He downplays his role in both the organization and in the difference he makes to children’s smiles, saying he doesn’t deserve the award because previous Distinguished Service Award winners served even more patients.

“It’s what every orthodontist should be doing — which is treating some kids for free,” he said.

Changes in orthodontics

Treatment has changed during Randall Markarian’s 22-year career as an orthodontist, he said. One change was helped along by the space program.

  • 1. “The wires are much more gentle now,” he said. “The mouth responds better to gentle forces; the old way was a lot of force.” He said the wires that orthodontists use now were developed for the space program in the 1960s; but it wasn’t until fairly recently that the technology “trickled down” to orthodontics.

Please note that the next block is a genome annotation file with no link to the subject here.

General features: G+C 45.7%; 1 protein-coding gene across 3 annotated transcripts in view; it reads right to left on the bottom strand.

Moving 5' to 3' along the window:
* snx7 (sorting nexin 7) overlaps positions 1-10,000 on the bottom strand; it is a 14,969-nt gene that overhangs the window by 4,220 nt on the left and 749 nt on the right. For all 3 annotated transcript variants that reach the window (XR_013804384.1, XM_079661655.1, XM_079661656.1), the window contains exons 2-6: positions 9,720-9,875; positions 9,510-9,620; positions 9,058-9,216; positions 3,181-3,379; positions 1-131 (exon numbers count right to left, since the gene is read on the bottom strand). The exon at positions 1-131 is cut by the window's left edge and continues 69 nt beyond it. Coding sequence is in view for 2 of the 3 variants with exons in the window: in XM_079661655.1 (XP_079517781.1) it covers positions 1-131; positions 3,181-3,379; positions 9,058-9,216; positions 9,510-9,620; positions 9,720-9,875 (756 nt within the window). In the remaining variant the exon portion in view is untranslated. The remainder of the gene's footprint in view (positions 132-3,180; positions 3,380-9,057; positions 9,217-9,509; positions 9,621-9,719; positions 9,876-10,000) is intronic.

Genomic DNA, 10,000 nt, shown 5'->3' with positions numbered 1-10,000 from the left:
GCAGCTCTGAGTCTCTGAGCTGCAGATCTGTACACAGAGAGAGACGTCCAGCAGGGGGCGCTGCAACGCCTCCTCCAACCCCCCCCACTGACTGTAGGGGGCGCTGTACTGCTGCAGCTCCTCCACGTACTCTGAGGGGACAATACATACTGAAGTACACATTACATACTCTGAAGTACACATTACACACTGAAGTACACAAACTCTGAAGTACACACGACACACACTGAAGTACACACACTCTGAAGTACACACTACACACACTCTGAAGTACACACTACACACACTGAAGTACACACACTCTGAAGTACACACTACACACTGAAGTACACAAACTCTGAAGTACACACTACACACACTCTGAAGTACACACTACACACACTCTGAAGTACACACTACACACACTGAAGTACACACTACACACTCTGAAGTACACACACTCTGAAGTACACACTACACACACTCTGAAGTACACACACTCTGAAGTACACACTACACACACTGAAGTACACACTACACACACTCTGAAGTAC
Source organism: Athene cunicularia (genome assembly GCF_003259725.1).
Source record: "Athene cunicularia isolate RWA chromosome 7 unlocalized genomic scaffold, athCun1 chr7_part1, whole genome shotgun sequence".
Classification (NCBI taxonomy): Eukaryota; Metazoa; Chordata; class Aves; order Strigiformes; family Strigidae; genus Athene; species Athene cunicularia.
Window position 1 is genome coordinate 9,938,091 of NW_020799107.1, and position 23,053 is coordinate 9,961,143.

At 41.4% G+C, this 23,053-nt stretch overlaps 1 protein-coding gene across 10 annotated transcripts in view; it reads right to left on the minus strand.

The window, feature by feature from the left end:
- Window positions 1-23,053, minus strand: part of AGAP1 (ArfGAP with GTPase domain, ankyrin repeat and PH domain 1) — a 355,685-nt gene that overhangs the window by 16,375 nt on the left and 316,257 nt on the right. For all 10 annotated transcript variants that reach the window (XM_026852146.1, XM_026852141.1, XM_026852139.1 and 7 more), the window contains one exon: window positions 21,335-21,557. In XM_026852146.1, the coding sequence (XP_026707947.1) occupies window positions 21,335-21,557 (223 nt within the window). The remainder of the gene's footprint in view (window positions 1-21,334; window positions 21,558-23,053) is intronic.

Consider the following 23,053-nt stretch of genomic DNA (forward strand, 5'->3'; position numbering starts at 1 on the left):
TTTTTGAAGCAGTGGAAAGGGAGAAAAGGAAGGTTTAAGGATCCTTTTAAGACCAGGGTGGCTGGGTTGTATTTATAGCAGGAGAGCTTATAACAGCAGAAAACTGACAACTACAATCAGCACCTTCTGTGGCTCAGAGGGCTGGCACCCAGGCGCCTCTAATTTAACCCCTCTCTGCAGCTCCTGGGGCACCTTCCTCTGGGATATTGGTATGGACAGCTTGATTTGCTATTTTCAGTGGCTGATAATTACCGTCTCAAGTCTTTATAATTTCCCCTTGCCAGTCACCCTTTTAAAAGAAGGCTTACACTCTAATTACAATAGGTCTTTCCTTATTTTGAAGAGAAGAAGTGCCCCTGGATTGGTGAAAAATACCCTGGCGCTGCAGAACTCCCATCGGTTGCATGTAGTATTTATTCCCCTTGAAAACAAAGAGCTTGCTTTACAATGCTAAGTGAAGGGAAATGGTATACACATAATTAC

• 2. Another huge innovation in his practice is the 3D imaging machine, which replaces the “gooey disgusting impressions” to make retainers. “No patient ever liked getting an impression done, but (the machine) is also much more accurate,” he said. Using 3D imaging also reduces costs in a way, because the orthodontist doesn’t have to adjust retainers as he did when using molds, and appliances don’t need to be sent back. “It always fits,” he said.

Smiles Change Lives

  • What it is: An international nonprofit that connects caring orthodontic providers with qualified and motivated children in need of braces whose parents cannot afford the full cost of braces. Dentists or orthodontists can refer patients between the ages of 10 and 18 who show need.
  • How it works: Families provide financial information to qualify, and be willing to pay the non-refundable $30 application fee and the non-refundable $600 required financial investment (per child).
  • Information: http://www.smileschangelives.org/